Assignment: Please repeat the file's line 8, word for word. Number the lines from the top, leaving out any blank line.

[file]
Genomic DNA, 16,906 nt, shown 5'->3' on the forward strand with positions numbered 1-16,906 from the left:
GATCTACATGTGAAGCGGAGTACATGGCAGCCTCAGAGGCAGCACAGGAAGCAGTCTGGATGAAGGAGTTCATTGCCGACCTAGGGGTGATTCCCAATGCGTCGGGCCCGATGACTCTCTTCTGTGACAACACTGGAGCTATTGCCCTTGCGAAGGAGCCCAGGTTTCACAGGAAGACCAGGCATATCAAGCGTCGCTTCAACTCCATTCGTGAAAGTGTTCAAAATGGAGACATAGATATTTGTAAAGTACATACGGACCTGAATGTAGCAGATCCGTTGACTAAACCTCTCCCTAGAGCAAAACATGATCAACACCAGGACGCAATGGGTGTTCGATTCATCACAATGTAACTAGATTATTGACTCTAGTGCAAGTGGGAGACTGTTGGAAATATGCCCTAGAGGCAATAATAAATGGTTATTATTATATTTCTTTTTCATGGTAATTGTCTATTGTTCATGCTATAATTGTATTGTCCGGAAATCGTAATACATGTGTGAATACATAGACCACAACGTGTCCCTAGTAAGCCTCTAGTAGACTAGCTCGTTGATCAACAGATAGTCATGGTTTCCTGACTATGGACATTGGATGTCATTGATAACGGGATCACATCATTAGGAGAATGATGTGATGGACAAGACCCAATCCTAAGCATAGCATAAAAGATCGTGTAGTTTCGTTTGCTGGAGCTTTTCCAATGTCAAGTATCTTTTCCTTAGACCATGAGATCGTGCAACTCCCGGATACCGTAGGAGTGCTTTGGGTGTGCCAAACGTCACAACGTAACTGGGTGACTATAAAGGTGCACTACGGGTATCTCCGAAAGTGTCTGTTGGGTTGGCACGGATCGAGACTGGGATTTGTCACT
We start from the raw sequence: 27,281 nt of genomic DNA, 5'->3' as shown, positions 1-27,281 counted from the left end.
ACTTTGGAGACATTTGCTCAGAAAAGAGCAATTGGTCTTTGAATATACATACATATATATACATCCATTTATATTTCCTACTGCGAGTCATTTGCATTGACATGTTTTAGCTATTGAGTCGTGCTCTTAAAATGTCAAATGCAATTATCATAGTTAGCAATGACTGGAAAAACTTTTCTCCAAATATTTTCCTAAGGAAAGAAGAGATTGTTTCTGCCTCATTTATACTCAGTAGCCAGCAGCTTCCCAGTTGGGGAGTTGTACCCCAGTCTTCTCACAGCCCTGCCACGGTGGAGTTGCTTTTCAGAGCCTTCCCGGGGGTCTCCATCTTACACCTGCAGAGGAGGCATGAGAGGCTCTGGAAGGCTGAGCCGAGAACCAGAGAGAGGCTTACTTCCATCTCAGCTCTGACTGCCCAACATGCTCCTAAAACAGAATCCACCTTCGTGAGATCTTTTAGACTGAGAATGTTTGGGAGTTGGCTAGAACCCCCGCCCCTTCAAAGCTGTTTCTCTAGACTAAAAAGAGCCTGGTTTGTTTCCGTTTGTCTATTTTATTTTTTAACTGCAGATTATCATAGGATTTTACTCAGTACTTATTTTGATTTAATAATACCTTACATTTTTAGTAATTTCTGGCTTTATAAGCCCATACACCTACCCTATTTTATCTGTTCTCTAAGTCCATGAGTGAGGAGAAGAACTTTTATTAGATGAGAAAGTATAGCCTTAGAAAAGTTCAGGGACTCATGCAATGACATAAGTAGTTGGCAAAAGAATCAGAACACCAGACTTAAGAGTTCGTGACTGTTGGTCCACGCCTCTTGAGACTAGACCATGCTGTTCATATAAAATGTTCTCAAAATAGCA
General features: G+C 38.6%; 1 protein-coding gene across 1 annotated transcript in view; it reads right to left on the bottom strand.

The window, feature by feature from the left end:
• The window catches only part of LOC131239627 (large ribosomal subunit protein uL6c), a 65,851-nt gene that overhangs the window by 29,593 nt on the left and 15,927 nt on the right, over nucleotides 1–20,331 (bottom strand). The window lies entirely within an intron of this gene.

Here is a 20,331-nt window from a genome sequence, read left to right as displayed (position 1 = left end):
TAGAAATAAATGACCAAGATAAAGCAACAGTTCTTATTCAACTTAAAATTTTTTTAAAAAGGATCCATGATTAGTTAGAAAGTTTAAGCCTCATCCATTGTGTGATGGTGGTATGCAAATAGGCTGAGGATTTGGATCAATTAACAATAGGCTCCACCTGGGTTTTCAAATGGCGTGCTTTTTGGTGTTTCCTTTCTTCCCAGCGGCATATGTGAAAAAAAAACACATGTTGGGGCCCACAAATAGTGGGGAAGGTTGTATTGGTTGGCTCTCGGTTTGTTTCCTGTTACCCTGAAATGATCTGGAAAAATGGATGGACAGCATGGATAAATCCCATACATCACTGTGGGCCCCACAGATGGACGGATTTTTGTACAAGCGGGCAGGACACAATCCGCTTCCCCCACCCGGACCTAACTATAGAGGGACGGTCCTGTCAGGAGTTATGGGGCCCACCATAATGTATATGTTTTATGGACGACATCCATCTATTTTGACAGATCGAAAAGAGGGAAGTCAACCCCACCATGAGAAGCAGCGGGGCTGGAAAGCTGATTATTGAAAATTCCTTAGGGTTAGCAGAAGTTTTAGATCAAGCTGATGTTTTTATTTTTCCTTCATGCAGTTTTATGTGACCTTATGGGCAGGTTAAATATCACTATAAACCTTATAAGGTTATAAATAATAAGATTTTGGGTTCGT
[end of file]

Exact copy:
Here is a 20,331-nt window from a genome sequence, read left to right as displayed (position 1 = left end):